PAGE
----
Tagged: California

Dallas 3 a.m. 0

On Oct 1, I woke in Dallas at 3 a.m. before my flight back to Las Vegas. Picking the morning flight over the red eye became a battle of trying to sleep in a too soft bed with a thin pillow. I might have slept better on the overnight. I should have just stayed awake and pretended I was 20 again.

I hit stop on the phone alarm and saw a long line of alerts. In the dark, the light of the phone let me know, “20 dead in Las Vegas. More than 200 wounded.”

It was 1 a.m. in Vegas; it had just happened.

For years, I feared hearing a mass shooting in my city. Too many tourists; too many opportunities. It seemed very real.

I spent the weekend with Katie in north Texas. A fan of country, she would have been at the concert. Thankfully, she was in bed in Denton.

Matthew tried to get tickets to the Route 91 Concert on Saturday. He texted to say he had couldn’t get tickets. That left my son Albert. My phone showed he walked into the house at 10:06 p.m.; two minutes before the mass murder.

I sat in the dark and thought how lucky we were. None of our kids were there. Relief and then horror as an alert put the death toll over 50.

We landed in Las Vegas after 7 a.m. Curtains flowed out of two windows at the Mandalay Bay. The Strip was closed so we took Maryland Parkway to work. It felt like the wind had taken the heart out of Las Vegas.

A Justice tried to give blood but the line was 3 hours deep and she had to come back to hear oral arguments. She never was able to give blood.

Albert woke up confused. He read my text, “Are you okay?” He looked out the window. A bus went by so he figured everything was okay. Then he Googled Las Vegas and saw the news. “Oh, that’s why they texted.”

He went out and bought six cases of water to take to the first responders. It seemed like all he could do. He talked to a few of them. Everyone was feeling grief. Not too many people wanted to talk about what had happened.

He kept pausing the news to ask us questions. “Why did he do it?” “I can’t believe he did it.” “Do you think he cared?”

I didn’t know what to say. I had the same questions.

I donated some money to the Vegas Shooting Fund. By the end of the week, it totaled more than $10 million.

Most of the victims were from California. Of my friends, at least 12 knew somebody shot or killed. A large number of people were from my hometown of Bishop. One little town of 4,000 people and so many people were at the concert.

Las Vegas gets a bad reputation as a place no one calls home. Nearly 50 million people visit every year.

But on the first day, United Blood Services collected more than 600 pints of blood; they are lucky to collect 100 pints a day. As people stood in line, businesses brought sandwiches, water, pizza, cake, umbrellas, and chairs. Everyone wanted to help. Our community showed through.

By the end of the week, you could find #VegasStrong on most of social media accounts and billboards around the city.

The mass murder stung us. But it didn’t stop us from being people who care.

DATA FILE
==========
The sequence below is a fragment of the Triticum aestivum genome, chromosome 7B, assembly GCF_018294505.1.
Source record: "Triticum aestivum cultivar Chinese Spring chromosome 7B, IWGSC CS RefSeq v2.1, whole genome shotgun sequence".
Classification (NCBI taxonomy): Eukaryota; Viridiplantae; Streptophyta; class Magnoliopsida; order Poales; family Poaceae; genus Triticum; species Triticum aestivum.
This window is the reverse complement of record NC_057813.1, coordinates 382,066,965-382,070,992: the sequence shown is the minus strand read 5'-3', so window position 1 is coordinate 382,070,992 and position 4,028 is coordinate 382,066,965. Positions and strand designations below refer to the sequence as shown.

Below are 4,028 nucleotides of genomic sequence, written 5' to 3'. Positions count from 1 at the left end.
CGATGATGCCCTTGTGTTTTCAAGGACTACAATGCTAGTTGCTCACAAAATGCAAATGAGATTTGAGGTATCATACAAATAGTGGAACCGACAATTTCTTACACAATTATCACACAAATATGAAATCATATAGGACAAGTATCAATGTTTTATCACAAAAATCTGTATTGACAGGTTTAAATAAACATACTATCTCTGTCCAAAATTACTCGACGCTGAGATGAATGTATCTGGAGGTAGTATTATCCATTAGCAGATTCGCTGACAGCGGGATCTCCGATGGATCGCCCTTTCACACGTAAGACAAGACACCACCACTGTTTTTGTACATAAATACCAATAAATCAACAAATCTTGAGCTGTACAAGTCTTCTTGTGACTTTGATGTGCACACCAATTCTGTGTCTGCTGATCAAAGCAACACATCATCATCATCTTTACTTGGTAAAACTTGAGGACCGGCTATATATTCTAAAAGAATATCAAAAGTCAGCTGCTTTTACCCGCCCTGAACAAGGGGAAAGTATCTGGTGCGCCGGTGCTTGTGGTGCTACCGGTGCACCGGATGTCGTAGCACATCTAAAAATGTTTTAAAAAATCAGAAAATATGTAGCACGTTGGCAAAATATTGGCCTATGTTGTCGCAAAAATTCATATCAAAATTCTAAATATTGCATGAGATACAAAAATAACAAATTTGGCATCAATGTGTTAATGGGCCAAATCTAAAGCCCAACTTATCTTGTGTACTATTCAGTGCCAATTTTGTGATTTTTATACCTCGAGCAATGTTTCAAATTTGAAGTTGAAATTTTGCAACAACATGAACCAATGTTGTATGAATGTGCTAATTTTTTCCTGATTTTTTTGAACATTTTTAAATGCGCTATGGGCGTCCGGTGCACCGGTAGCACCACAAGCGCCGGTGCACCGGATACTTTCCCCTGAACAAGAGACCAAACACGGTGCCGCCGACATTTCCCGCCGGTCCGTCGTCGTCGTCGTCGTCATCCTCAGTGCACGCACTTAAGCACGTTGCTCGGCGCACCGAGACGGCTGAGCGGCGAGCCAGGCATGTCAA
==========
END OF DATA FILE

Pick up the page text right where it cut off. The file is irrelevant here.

I’m still numb to the whole event. I would give anything to wake up in Dallas at 3 a.m. to see nothing on my phone.

March 7, 2017 Scribble 0

You can read this if you wish although it consists of thoughts and fragments as I attempt to free write 750 words every day. Some of this may end up in a Story or a Conversation. Anyway, this is how one learn and shapes up The Craft.

The Big Squeeze is coming to Las Vegas. The Spaghetti Bowl, a large mess of on ramps and off ramps between the US 95 and I-15 will soon be reduced to two lanes. It already becomes two lanes on US-95 under the Bowl, so I’m not sure how this is a squeeze, but through media hyperbole and advertising, I’m to understand this will be terrible.

This morning, I decided to find an alternative route. On the advice of some friends, I decided to try North Fifth, a new road into North Las Vegas.

After fifteen minutes waiting for a light to change and let three cars through at a time, I’ve decided I can suffer through the impending peril of the Big Squeeze. Even if I sit for 5 extra minutes, it will surely beat a 55 minute commute to go 20 miles via surface streets. This is ranting I know, but you have to start 750-words somehow.

We spring back this weekend. Frankly, this just means getting up earlier. Remember to set your clocks ahead. (Don’t think about it too much: Your head will explode).

Sequoia Strawberries in the flower bed mulch
Lined up like bare root roses
Patted safe in the warm soil
Watered and blessed; a hopeful refrain.

Spring lasts a few days before summer rays
Bear down on the garden beds
Warming the soil to dry dust
A delicate balance to keep them moist.

The morning frost reminds spring follows winter
Breezes as March enters like a lion
Or sneaks in like a lamb.
Either way, the garden struggles to bloom.

A small leaf springs up from the bare root tip
As roots firmly establish themselves
And the plant becomes accustomed to its new home.
It spreads out to take space.

Small droplets in the morning light
On large leaves of green vermillion
Summer sun gobbles up the water
As ladybugs jump through the delicate flowers.

“Are you drinking enough water?”

“I think so.”

“It’s getting hotter and you need to be refreshed.”

“I went to the bathroom three times tonight.”

“You’re diabetic. That’s a sure sign of the disease.”

“I don’t suppose four tall glasses of water had anything to do with it.”

In these writing exercises you are supposed to write whatever comes to your head, in any order, without stopping. This came to my head just now.

S. I. Hayakawa was a U.S Senator from California, and before that he was a semanticist at San Francisco State University. I first read his book Language and Action in high school. The idea Bessie the Cow was an abstraction allowed me to add only those details that made her a cow, rather than endlessly describe all of her features. Abstraction allows writers to write a picture that others fill in. Hayakawa warned to stay at the top of the abstraction tree, otherwise you could lead others into an existential hell.

Trees have a colored leaf. And the leaf is made of smaller parts from veins to individual cells. Staying at the top allows the reader to fill in the abstractions, without the writer having to describe the color of the veins or explain the arrangement of the cells. However, sometimes a writer wants to describe these things. Knowing when to stop is the art of writing. A writer must be careful not to chase themselves around in circles!